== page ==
Thursday of this week will mark the end of the papacy of Pope Benedict XVI, who is handing over the papal office to end his days in a life of prayer and study. He’ll be 86 in April, and to his great credit he recognizes the limitations of age and ill health and their impact on one’s ability to meet the ever expanding expectations of today’s 24/7, constantly on the move, and always in the public eye, modern papacy. I’ll be 65 next month, and I’d certainly find it a challenge to meet those ever increasing public expectations. I think the Pope’s action offers us all a good model of listening to the Lord - good practice, I think, for our own challenge of listening to the Lord - who often speaks to us through our day-by-day experience, including own human experiences of weakness and infirmity.
In particular, as we all believe (or presumably we wouldn’t be here this morning), God speaks to us through our shared, common experience of being his Church. And it is as his Church that we are now being invited to listen to the Lord in a special way as the leaders of the Church prepare to choose a new Pope, by searching their own and our experiences to recognize the needs of God’s People – in the Church and throughout the world
Listening to the Lord is always a challenge. There is nothing automatic about it. , But it is always essential – for the Church as a whole, for Popes and Cardinals, and for each one of us - no less so than it was for Peter, John, and James!
The good news is that, even as Peter, John, & James listened (&, with them, we listen), to the lesson of the cross, they saw (& we see) in the transfigured glory of Christ, the first faint glimpse of the resurrection, already present in the frightening darkness in which we still find ourselves. That means the Jesus we need to listen to is not some figure form the past but the living Christ present in his Church as its Risen Lord, who affords us the confidence & encouragement we will need to navigate in the darkness.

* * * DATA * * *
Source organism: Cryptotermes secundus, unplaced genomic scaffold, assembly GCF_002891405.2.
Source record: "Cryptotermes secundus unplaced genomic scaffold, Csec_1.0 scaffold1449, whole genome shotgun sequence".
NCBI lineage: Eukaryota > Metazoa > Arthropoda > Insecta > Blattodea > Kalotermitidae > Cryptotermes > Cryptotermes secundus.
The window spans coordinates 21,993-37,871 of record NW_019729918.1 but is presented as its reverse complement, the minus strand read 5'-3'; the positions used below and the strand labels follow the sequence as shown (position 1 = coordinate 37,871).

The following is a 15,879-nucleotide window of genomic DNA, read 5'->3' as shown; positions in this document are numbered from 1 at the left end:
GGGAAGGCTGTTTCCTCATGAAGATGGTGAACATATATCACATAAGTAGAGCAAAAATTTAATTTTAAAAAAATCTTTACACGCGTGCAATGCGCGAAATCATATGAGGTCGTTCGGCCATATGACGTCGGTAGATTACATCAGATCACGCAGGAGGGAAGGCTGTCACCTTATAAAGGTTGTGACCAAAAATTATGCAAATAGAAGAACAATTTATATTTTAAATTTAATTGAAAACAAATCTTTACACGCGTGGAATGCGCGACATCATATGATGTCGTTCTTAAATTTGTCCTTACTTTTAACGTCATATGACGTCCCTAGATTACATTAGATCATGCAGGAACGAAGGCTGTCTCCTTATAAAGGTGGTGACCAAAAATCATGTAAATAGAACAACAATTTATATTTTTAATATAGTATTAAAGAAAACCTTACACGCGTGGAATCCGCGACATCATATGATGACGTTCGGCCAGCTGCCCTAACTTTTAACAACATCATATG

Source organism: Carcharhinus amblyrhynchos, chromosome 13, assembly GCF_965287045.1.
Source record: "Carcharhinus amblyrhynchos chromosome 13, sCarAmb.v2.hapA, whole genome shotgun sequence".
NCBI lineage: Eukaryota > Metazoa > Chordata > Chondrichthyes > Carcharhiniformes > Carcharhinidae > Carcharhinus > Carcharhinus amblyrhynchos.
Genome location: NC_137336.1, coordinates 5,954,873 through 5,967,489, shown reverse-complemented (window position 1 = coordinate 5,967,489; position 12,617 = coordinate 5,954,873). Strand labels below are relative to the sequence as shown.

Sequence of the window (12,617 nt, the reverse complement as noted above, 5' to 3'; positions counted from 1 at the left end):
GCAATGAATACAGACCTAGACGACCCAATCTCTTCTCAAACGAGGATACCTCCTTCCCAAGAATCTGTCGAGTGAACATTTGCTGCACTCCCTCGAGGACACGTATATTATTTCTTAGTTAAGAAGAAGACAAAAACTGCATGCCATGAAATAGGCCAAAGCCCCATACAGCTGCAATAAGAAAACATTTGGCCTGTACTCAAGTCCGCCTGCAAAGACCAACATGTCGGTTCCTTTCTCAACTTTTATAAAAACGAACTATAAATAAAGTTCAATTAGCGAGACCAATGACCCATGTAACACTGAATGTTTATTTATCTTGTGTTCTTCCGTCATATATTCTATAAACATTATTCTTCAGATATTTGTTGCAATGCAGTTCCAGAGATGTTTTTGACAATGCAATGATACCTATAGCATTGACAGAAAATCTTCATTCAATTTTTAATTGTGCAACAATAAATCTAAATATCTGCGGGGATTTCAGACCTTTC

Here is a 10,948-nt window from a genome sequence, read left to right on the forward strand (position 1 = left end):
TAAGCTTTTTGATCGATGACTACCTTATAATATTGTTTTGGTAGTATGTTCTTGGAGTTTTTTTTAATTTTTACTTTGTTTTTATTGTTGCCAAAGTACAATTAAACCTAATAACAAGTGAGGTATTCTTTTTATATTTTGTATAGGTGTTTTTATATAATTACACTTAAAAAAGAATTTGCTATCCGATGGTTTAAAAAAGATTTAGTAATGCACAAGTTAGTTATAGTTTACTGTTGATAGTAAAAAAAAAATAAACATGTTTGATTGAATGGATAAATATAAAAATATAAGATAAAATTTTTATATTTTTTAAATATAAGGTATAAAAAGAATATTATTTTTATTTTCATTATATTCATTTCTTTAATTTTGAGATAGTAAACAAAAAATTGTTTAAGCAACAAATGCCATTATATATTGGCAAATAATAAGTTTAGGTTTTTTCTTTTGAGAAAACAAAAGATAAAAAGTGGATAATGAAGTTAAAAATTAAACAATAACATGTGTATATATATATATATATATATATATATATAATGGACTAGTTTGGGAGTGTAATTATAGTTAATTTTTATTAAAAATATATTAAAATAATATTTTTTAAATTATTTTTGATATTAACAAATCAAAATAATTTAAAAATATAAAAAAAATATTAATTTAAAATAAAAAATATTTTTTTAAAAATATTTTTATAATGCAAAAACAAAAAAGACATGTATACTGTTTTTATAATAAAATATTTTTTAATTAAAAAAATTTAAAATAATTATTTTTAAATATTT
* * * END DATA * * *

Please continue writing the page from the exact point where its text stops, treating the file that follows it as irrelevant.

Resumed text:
Distracted as we all are by our preoccupation with ourselves, it is no less tempting for us than it was for the disciples to want to stay in a tent on the mountain & perhaps proceed directly to the resurrection. Such in the easygoing complacent Christianity that the great 20th century American Protestant theologian H. Richard Niebuhr warned about, back in 1937 – what he called “a God without wrath [who] brought men without sin into a kingdom without judgment through the ministrations of a Christ without a cross.” [The Kingdom of God in America]
In contrast to all such complacency, Lent is given to us each year to challenge us to listen to Jesus, to listen to his words & learn the lesson of his cross. Walking the Way of the Cross together, as we do here every Friday afternoon during Lent, is a particularly powerful Lenten practice, intended to help us listen & learn the lesson of Christ’s passion. All our traditional Lenten practices – prayer, fasting, charity – are intended to help us to listen more attentively to Christ the living Lord present in his Church, & so to learn anew the lesson of his death & resurrection in our own lives.
Homily for the 2nd Sunday of Lent, Immaculate Conception Church, Knoxville, TN, February 24, 2013